Presentation on theme: "Characteristics of U8 Soccer Players Second & Third Grade Psychomotor Development Cognitive Development Psychosocial Development."— Presentation transcript:
Characteristics of U8 Soccer Players Second & Third Grade Psychomotor Development Cognitive Development Psychosocial Development
Notable Quotes Bruno Bettelheim, Austrian Professor of Ed. Psychology ( ). Supported and promoted the concept that play is important since it allows youngsters the opportunity to be “in control.” This contributes to developing a sense of security and self sufficiency.
Psychomotor Development Skeletal system is still growing; growth plates are near the joints, thus injuries to those areas merit special consideration. Cardiovascular system is less efficient than an adults; a child’s heart rate peaks sooner and takes longer to recover.
Psychomotor Development Temperature regulation system is less efficient than adults; children elevate their core temperature more quickly and take longer to cool down than an adult. Improvement in pace and coordination from U6, however the immaturity of an U8’s physical abilities are obvious.
Cognitive Development Concrete operational stage (Piaget). The limited ability to tend to more than one task at a time leaves little or no capacity for “tactical” decision making. Concept of time and space relationship is just beginning to develop and will be limited by the capacity to attend to multiple tasks.
Cognitive Development Limited experience with personal evaluation; effort is synonymous with performance. Begin to categorize knowledge (cardinal, things are alike and ordinal, things differ); some relationships that ‘do’ exist are not recognized and some relationships that ‘do not’ exist are assumed.
Psychosocial Development Self-concept and body image are beginning to develop, but are very fragile. Great need for approval from adults such as parents, teachers and coaches; like to show individual skills.
Psychosocial Development Easily bruised psychologically by adults; negative comments carry great weight. Like to play soccer because it is “fun”; intrinsically motivated.
Psychosocial Development Their universe is expanded to the neighborhood. True playmates emerge with the inclination toward pairs activities. Team identity is limited; “I play on Coach Tom’s team” or “I play on the Tigers.” Club and league concepts are nonexistent.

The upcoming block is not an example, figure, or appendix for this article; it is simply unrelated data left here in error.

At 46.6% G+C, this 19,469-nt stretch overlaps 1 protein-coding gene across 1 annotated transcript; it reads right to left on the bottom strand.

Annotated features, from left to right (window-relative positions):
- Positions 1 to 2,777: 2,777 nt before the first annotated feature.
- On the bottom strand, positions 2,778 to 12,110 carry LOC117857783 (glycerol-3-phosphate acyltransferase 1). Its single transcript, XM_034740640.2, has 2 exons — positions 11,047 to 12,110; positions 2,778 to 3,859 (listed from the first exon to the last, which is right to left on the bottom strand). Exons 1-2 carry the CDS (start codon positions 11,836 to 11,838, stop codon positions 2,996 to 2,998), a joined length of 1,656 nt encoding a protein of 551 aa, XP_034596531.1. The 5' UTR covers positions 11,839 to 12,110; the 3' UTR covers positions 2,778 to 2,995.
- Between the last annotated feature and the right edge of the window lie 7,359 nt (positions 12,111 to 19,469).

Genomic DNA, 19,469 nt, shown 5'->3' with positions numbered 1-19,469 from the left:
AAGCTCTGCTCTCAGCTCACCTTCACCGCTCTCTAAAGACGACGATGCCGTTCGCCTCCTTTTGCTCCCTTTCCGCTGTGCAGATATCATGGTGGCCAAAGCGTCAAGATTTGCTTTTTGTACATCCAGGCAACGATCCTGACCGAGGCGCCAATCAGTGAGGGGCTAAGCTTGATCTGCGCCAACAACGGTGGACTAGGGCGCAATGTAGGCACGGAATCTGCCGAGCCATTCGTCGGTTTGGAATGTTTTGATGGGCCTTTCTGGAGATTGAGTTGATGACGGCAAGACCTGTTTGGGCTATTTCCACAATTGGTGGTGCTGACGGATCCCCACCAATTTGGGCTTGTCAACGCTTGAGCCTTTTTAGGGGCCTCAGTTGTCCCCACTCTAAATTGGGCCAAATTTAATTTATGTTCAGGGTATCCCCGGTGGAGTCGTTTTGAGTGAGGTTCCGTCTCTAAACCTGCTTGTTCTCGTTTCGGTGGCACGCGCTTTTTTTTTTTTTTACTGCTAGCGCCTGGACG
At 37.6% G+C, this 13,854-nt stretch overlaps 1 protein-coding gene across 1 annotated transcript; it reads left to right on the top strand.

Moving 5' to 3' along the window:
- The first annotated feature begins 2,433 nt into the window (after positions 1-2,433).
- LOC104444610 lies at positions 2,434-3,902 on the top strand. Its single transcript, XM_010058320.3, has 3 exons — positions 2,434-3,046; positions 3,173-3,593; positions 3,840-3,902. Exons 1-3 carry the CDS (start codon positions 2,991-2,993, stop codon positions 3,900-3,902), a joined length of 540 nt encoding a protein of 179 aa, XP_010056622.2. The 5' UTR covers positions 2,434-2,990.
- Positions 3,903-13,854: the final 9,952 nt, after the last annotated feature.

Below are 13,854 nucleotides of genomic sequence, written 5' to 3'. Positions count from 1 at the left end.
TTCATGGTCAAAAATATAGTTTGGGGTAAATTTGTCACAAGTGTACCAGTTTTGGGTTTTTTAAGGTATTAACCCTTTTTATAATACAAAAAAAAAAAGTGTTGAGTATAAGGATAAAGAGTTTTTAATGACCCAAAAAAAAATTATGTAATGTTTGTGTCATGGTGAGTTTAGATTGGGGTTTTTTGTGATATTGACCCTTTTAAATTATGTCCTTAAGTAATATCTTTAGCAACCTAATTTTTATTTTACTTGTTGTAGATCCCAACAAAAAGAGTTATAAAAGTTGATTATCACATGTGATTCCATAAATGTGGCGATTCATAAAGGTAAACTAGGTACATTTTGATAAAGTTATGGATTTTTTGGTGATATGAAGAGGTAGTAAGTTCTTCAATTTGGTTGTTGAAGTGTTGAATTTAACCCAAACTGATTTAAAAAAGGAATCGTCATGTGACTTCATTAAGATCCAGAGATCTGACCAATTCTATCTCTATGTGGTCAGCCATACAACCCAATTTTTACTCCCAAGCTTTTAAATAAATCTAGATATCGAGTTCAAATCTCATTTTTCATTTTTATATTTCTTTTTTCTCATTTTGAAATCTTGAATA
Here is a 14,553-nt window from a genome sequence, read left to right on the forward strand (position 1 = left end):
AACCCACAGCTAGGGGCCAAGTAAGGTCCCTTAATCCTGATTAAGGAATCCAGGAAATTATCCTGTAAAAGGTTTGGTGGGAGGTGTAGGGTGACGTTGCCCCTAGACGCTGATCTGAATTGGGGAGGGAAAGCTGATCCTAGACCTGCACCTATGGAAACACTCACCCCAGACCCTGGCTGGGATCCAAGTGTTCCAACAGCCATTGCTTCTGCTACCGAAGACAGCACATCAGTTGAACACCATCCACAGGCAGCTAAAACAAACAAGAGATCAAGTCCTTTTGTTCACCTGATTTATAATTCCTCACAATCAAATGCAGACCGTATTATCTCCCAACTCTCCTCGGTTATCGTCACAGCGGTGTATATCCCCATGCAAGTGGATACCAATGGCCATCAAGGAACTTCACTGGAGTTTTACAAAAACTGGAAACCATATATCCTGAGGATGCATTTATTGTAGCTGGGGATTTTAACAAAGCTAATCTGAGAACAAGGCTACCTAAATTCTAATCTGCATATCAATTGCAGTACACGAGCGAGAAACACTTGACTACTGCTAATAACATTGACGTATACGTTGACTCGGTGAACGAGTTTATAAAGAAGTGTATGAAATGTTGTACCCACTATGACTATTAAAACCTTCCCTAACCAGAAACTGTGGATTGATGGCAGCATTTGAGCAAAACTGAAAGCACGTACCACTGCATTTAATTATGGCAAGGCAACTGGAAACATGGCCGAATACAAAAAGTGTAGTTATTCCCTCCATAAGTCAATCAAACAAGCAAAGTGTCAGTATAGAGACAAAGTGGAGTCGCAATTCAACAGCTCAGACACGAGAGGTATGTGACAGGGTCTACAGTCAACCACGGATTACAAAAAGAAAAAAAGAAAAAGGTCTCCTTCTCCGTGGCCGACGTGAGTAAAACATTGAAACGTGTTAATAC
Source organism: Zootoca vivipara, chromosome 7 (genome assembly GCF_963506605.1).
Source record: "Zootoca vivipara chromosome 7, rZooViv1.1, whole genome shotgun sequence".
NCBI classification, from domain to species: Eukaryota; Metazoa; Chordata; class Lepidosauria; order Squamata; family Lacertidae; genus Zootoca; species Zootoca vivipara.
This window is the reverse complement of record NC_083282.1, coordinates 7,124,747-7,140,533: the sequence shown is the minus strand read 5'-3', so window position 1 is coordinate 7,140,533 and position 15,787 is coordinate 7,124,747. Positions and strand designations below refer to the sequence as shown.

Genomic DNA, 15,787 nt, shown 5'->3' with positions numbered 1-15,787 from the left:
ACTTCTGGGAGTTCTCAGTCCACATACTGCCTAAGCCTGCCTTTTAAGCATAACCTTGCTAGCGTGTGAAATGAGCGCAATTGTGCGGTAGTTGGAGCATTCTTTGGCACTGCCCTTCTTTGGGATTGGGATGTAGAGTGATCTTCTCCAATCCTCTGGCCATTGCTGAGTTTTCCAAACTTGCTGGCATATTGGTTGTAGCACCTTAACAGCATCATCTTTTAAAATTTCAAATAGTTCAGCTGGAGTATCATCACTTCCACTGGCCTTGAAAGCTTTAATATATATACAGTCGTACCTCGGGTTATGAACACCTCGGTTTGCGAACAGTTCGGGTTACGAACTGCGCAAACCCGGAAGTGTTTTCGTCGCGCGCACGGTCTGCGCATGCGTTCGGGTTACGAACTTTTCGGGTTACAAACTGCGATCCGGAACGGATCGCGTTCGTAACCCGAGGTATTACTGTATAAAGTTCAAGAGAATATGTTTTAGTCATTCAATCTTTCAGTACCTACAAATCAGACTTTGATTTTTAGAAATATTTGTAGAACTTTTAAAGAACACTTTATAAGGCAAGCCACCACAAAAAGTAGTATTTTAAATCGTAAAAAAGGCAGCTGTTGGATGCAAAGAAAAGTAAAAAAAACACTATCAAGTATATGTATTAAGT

Psychosocial Development There is a desire for social acceptance; they want everyone to like them. The influential person is most likely their father or significant parent.
General Characteristics of Children U8 Attention span a bit longer than U6, but still not at the “team at all costs” intensity. Inclined more toward small group activities. Still in motion - twitching, jerking, scratching and blinking are all second nature physical movements.
General Characteristics of Children U8 Still very sensitive… Dislike personal failure in front of peers. Ridicule from the coach in front of the group is very destructive. Santa Claus is no longer a peer topic of discussion
General Characteristics of Children U8 Boys and girls still quite similar in physical and psychological development. Beginning to develop some physical confidence (most can ride a two-wheeler). Still into running, jumping, climbing and rolling.
General Characteristics of Children U8 More into imitation of the big guys (sports heroes becoming important). Unfortunately few are soccer players. STILL LACK SENSE OF PACE - GO FLAT OUT. Will chase the ball until they drop.
Typical U8 Training Session Should not exceed 1 hour. Warm-up, each player with a ball, stretching and soccernastics. (approx. 15 min.) Introduce partner activities.
Typical U8 Training Session A mixture of individual and partner activities. Add more maze-type games, introduce target games. (approx. 25 min.) Conclude with small-sided game 4v4, two goals, no GK’s. (approx. 20 min.)